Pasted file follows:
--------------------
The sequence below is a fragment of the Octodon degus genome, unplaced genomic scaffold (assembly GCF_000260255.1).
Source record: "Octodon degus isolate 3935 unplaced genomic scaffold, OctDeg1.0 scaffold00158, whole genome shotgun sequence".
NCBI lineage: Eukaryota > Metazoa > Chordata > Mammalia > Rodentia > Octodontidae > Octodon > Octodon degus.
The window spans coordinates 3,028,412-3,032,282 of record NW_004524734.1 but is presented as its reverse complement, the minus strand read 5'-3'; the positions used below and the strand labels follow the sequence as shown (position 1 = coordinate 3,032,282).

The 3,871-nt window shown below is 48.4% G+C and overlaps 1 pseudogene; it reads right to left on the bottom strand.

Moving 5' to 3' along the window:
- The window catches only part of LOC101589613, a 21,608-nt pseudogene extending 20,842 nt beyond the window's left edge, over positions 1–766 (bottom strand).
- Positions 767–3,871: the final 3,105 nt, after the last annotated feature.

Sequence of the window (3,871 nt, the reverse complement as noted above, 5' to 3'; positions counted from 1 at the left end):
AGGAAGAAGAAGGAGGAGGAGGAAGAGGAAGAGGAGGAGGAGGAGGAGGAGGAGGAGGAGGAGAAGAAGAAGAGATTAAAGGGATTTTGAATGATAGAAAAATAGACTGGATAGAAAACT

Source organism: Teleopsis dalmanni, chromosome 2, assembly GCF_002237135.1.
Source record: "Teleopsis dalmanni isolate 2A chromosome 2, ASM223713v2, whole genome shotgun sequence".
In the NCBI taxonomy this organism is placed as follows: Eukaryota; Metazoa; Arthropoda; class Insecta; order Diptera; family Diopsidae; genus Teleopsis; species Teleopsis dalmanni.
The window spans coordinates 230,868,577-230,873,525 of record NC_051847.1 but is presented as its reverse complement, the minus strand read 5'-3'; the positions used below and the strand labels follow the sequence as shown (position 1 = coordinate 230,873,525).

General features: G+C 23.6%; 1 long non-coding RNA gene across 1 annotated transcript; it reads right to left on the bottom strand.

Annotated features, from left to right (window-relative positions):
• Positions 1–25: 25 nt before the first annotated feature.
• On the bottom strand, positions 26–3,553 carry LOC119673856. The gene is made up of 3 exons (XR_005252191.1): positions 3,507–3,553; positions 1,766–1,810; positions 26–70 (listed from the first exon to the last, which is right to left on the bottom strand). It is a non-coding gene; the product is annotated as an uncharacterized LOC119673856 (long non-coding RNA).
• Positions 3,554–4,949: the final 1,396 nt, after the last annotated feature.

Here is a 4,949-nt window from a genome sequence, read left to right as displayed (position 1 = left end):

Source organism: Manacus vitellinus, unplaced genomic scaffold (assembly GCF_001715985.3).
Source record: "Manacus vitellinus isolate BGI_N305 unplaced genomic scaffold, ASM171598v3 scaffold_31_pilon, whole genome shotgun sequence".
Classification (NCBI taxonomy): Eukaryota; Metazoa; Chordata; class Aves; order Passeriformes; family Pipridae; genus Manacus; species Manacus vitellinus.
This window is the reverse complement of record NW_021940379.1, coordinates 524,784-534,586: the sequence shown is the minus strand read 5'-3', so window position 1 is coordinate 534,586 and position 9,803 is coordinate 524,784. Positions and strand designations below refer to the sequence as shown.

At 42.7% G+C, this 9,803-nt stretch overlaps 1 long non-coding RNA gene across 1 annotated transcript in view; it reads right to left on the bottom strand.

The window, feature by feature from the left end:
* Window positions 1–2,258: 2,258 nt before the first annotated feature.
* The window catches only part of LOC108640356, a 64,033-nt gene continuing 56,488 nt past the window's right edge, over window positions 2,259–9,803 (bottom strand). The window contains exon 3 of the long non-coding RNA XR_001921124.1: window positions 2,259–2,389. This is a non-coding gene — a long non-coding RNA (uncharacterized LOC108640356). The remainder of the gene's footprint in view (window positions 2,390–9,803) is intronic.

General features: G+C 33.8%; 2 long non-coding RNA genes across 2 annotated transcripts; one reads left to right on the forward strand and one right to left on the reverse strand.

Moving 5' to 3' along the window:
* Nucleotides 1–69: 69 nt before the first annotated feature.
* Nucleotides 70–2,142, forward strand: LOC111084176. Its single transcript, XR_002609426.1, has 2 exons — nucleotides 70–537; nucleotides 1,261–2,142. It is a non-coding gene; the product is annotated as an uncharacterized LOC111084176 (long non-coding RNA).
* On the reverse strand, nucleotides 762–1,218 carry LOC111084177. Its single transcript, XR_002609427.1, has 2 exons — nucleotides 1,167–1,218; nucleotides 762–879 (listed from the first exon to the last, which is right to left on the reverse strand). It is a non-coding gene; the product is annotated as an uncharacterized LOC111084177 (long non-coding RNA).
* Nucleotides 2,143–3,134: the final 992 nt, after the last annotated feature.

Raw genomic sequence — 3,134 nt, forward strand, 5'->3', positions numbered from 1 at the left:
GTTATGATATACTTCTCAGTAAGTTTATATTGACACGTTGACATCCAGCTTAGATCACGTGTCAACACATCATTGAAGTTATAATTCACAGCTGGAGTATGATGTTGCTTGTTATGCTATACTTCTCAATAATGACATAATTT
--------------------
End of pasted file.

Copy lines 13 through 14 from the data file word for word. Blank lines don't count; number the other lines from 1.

In the NCBI taxonomy this organism is placed as follows: Eukaryota; Metazoa; Arthropoda; class Insecta; order Diptera; family Diopsidae; genus Teleopsis; species Teleopsis dalmanni.
The window spans coordinates 230,868,577-230,873,525 of record NC_051847.1 but is presented as its reverse complement, the minus strand read 5'-3'; the positions used below and the strand labels follow the sequence as shown (position 1 = coordinate 230,873,525).